Diagnosed as diabetic in 1988

Snapp, an art teacher at Hoxie High School and lifetime resident of Walnut Ridge, was diagnosed with Type II diabetes in 1988. She said around Christmastime that year she wasn't feeling well and was eating a lot of sweets at holiday functions. One of her students at that time, Missy Spades who is also a diabetic, told her she should go to the doctor because she had all the symptoms of diabetes.

"Missy saved my life," Snapp said. "I went to the doctor the next day and my blood sugar was 600, dangerously high. Anytime your blood sugar is above 165 it causes permanent damage. I was lucky that I wasn't in a diabetic coma."

Her kidneys began to fail in 2005, and she learned that she needed a transplant. She made an appointment to see about getting on the transplant list, but soon learned she had another serious health problem that had to be dealt with immediately.

In January of 2006, Snapp underwent surgery to remove what specialists believed was a cyst on her ovary. "I woke to the news that I had clear cell carcinoma-ovarian cancer," Snapp said. "They were able to remove the tumor and believed they got it all."

"Since I already had the appointment to see about getting on the transplant list, I went ahead and kept it," said Snapp. "They told me I had to be cancer free and out of chemo for two years before I could even be considered as a candidate.

Another surgery was performed in May and a few cancer cells were removed. Doctors determined the stage of the cancer she had as stage 1C. "Without the staging, I would have been ineligible to have my name on the transplant list," Snapp said. She underwent four rounds of Taxol chemotherapy, which has only one chemical in it. Most chemotherapy includes three chemicals but she couldn't take that because of her kidneys. She is now cancer free but sees her doctor every three months for checkups.

Believes in power of prayer

Carrie Mae is a believer in the power of prayer. "Receiving my kidney, surviving cancer and doing so well shows what the people of Walnut Ridge and Hoxie praying together have done for me," Snapp said. "I had Sunday school classes from all over the county, family, friends, co-workers and even people I don't know well praying for me. When you need them, the people of Lawrence County are here for you."

Friends in Alabama also had their Sunday school class praying for her, and they were specifically praying that she would receive a kidney for Christmas. "I would say Dec. 22 was close enough to call their prayers answered," she said.

She is very grateful for all the support she has received including phone calls, cards, visits and words of encouragement when she needed them. She added that the Women of Front Street, the group of women friends who assist her in play productions, are her 'Steel Magnolias.' "I have a magnificent support system!" she said. "Several local people offered to give me one of their kidneys," Snapp added. "I was surprised and touched by their offers."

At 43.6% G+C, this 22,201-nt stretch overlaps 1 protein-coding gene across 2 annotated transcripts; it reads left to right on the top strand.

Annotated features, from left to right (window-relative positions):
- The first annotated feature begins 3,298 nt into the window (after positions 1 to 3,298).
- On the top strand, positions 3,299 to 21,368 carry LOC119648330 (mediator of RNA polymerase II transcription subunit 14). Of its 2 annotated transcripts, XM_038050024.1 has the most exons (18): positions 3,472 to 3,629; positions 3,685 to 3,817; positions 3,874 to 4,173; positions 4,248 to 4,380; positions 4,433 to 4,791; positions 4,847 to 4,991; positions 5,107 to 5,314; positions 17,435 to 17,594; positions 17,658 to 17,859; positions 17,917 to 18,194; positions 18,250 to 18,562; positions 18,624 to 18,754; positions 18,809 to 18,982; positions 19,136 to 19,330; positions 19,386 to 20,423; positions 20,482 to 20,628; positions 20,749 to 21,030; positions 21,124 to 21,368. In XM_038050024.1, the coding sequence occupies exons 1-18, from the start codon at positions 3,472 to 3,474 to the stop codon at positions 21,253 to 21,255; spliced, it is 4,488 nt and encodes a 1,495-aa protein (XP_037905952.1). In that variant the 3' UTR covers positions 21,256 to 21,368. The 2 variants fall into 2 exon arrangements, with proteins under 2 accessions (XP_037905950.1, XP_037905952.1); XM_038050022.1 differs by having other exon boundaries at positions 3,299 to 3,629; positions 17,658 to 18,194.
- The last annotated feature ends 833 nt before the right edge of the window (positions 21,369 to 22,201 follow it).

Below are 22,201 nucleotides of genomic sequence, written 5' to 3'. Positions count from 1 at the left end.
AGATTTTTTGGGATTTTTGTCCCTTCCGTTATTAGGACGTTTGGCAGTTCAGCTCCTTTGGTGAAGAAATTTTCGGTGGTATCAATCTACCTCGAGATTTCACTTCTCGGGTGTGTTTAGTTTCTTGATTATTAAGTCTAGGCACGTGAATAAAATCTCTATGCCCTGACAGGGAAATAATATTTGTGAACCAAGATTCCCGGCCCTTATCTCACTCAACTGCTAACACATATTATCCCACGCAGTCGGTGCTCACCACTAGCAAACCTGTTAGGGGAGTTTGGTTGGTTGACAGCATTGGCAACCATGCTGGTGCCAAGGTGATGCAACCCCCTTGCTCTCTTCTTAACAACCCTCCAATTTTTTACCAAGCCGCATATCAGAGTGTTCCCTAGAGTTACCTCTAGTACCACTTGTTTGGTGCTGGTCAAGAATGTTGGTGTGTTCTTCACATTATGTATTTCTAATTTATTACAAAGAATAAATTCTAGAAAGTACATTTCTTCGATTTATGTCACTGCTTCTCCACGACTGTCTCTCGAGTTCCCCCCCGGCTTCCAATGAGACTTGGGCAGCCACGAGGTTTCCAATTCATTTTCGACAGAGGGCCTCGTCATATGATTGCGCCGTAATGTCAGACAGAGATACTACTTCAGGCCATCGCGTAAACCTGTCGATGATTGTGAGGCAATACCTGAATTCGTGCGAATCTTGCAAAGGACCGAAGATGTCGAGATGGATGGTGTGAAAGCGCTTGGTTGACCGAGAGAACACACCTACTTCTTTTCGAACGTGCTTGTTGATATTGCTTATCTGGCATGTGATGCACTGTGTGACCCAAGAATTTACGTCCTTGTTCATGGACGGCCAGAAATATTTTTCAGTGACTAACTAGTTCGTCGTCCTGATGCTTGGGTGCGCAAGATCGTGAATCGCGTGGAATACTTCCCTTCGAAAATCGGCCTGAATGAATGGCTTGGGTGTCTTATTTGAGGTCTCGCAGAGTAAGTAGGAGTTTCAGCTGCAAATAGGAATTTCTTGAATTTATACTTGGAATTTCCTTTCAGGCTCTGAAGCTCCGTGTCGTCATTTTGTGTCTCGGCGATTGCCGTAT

Full of plans for the future

When her eight-week medical leave is up, Snapp is ready to get back to her students and is full of plans for the future.

"The Traveling Classroom is going to Chicago this year and will be putting on a show to raise funds for the trip. "We will also be doing a play in the summer as a fund-raiser for The Children's Shelter."

Her childhood sandbox buddy and lifelong friend Russ Boyd said that Snapp's strong will through all her health problems has been unbelievable. "Her positive attitude inspired her friends to be positive for her, keeping her spirits up," he said. "She has been a godsend to me, helping me through my painful degenerative spinal disease. She went through so much and has shown me that I can make it, too."

Snapp is an inspiration to all those who know her. Whatever part of the world she happens to be in always seems to be a little brighter when she's there.

Snapp taught art and drama at Walnut Ridge High School fox six years and at Hoxie High School, where she is currently employed, for ten years. She taught oral communications and drama at Williams Baptist College for three years and was the oral communications and fine arts visual teacher at Black River Technical College for six years. She has also worked with the Ralph Joseph Youth Leadership program for many years.

She was the artistic director of Front Street Theatre for 14 years and also held workshops for children who wanted to learn about acting. She is the originator and sponsor of Hoxie's Traveling Classroom and has taken her students to New York City, Niagara Falls, Washington, D.C., and to several other cities across the nation.

"I want to show our kids they can exist somewhere other than here, but also that they can stay here by choice. I think this is a good place to live," she said.